How Do I Stop My Dog from Lunging? (Explained!)

Having your dog suddenly lunge forwards, nearly yanking your arm out of its socket, is a very common problem among dog owners and it can seem like an inevitable behaviour. If you are patient with your training, however, you can teach your dog not to lunge or pull and it all begins with good leash training.

Ultimately, you need your dog to understand that lunging is not desired behaviour and not see it as a way to get what they want. You need to be patient, calm, and consistent so that you aren’t inadvertently encouraging your dog to lunge, and so they know how they should be acting when out on a walk.

This article will go into detail about the main reasons why dogs lunge, how to appropriately leash-train your dog and what is important to understand when you are trying to stop your dog from pulling you around when they are on their leash.

Why Does My Dog Lunge When on a Lead?

The first thing to recognise is why your dog is lunging in the first place, and it is usually to get towards something exciting. Your dog’s desire to behave properly on the leash, and their understanding of what that should look like, is overridden by their interest in something – and they believe that lunging will get them closer.

How Do I Get My Dog to Stop Lunging?

What you need to keep in mind at all times is that your dog is constantly learning, and if you are not teaching them the right thing, then you might be accidentally teaching them the wrong thing. To stop your dog from lunging you need to show them that lunging is not how they get what they want.

Why Isn’t My Dog Stopping When I Pull Them Back?

Anyone’s natural instinct when their dog starts pulling away is to pull back because it seems like this should show your dog that they are doing the wrong thing. However, dogs have an opposition reflex, which means that if you pull them one way then their instinct is to pull in the other direction – like playing tug of war.

What is the Right Thing to Do When My Dog Lunges?

Staying calm and relaxed, while remaining still, is the response that you should always have when your dog isn’t walking properly. For many people, going back to the basics of leash training may be a necessary first step so that you are able to get your dog to understand what good walking on a leash looks like.

Are Pulling On the Leash and Lunging Related?

More often than not, a dog that lunges is also likely to pull on its leash while you walk, and getting your dog to walk closely and calmly by your side should be your top priority to stop this behaviour. If your dog has a better understanding of leash etiquette, they are less likely to try and lunge.

What Are the First Steps for Leash Training?

The first thing that you should do is get your dog used to wearing a collar and leash indoors, in gentle stages. Then you need to show your dog that being close to you, and walking calmly by your side, is desired behaviour before you put the two together and start trying to walk.

Can I Start Leash Training Indoors?

Training should start indoors, with as few distractions as possible – without a leash on, use treats, toys, and positive praise to keep your dog’s attention on you and keep them by your side while you move around. Once they can do this reliably, attach the leash and repeat the process, stopping if they try to pull.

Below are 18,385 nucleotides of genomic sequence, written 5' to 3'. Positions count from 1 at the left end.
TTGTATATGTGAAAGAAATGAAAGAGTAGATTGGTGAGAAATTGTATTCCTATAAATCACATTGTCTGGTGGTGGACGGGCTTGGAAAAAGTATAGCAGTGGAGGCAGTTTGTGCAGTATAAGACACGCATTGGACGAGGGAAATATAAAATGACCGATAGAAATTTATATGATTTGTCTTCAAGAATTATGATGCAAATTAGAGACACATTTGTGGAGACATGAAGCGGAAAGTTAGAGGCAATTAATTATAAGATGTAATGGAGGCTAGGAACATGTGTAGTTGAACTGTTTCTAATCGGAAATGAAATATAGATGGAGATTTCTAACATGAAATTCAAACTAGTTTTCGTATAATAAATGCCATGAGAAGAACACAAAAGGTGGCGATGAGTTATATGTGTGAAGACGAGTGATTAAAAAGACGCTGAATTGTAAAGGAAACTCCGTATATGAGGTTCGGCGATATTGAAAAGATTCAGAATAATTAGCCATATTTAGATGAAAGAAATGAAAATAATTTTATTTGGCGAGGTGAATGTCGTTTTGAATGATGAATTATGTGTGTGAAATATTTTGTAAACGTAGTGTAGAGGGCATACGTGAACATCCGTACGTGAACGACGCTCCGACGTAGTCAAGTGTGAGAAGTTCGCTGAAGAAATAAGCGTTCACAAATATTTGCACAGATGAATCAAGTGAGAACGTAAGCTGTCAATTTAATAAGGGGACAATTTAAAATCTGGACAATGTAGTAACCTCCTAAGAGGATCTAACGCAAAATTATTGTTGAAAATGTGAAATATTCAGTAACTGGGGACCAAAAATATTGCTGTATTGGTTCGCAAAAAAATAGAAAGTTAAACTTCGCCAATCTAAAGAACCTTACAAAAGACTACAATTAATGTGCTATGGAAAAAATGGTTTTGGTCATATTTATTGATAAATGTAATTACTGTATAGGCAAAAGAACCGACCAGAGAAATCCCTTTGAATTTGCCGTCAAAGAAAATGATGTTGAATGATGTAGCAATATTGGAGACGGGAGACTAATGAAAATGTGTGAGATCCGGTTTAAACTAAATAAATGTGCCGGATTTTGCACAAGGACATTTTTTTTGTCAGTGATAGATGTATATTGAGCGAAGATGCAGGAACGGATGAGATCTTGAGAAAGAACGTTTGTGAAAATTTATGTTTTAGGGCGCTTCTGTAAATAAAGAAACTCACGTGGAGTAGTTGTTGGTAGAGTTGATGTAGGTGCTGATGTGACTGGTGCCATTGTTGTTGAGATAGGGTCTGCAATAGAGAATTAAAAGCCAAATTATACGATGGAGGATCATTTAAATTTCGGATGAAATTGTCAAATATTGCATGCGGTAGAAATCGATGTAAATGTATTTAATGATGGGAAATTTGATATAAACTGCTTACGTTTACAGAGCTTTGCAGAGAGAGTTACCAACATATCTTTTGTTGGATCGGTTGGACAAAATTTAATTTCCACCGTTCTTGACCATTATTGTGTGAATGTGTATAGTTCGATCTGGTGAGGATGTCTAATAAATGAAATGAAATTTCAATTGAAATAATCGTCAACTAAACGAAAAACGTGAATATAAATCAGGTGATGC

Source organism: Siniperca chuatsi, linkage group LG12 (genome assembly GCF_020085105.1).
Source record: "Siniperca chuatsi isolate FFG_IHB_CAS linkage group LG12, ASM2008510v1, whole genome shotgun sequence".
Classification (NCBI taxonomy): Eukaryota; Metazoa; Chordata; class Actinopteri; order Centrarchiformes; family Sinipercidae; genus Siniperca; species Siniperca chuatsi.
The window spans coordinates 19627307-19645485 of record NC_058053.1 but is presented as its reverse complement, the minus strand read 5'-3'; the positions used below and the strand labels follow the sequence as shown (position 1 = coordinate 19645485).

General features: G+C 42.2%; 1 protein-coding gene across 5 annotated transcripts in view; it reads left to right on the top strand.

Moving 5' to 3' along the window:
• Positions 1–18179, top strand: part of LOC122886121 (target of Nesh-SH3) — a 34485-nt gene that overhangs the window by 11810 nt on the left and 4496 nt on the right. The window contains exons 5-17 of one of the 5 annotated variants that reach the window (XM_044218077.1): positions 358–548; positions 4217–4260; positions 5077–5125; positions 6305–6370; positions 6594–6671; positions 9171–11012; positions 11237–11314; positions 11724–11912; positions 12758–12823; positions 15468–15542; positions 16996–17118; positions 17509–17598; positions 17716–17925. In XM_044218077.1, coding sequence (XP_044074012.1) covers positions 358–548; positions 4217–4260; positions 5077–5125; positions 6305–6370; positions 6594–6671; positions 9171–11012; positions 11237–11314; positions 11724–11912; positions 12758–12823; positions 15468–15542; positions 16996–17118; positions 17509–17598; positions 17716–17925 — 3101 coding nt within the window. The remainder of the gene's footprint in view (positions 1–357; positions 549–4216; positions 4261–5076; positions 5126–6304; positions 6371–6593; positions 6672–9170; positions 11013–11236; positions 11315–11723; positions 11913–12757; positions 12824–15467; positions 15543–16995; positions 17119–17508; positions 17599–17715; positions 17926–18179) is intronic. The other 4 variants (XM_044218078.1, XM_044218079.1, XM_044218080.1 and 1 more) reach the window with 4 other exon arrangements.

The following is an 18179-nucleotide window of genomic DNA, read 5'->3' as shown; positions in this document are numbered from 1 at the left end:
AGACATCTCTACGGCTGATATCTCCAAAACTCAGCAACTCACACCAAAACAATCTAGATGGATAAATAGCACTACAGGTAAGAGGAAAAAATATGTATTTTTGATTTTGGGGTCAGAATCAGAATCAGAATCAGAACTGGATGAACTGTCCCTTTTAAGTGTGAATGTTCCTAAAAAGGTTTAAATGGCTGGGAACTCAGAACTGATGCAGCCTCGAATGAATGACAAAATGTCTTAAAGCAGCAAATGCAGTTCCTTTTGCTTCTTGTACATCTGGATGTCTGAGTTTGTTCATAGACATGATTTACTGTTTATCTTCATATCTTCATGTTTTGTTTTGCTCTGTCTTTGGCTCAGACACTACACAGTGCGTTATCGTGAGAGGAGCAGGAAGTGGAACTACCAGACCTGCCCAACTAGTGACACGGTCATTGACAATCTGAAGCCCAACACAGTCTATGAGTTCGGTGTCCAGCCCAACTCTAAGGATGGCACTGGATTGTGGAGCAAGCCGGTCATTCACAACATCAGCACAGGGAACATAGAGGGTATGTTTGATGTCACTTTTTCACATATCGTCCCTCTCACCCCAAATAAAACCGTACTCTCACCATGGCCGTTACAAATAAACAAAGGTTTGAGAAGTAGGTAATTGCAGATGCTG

Why Does Standing Still Teach My Dog How to Walk?

Not moving until your dog is ready is weirdly the most crucial aspect of training them to walk the way that you want. You should only move forward when your dog is doing the right thing  (staying calmly by your side) so that they understand that they get what they want from good behaviour, not from pulling or lunging.

What Should My First Walks Look Like?

The first few walks outside are when it is easy to start developing a habit of tugging, pulling, and chasing your dog. They will be very excited, so you need to be especially patient and very consistent with your approach – stopping often, praising when they are doing well, and cutting walks short if they get out of hand.

Will My Dog Stop Lunging if They Walk by My Side?

After a lot of consistency, patience, and positive praise, your dog can learn to walk calmly beside you and not pull on their leash, but they may still lunge at times. When they lunge you still need to be stopping calmly and waiting, but there are other things that you can do to train this out of your dog.

Can I Train My Dog Not to Lunge When They Are Excited?

You want to teach your dog that lunging doesn’t get them what they want but behaving properly does. At home, with your dog on a leash, place a toy or a treat out of their reach – if they pull, you stay still, but if they are calm you walk them over to it as a reward.

How Do I Stop My Dog from Excitedly Lunging Towards Other Dogs?

The excitement of other dogs can easily override all sorts of training, so you need to make sure that you socialise your dog well. With a doggy friend, you can use the same training process to teach them that if they don’t lunge and bark then they get to go over to other dogs and play with them.

How Do I Train My Dog to Ignore Other Dogs?

It is very hard to ever get a dog to stop being excited when they see a potential friend because they are such social animals. You want to introduce them to other dogs in stages and praise them for positive interactions, and the more exposure and training that they get, the less intense their excitement should be.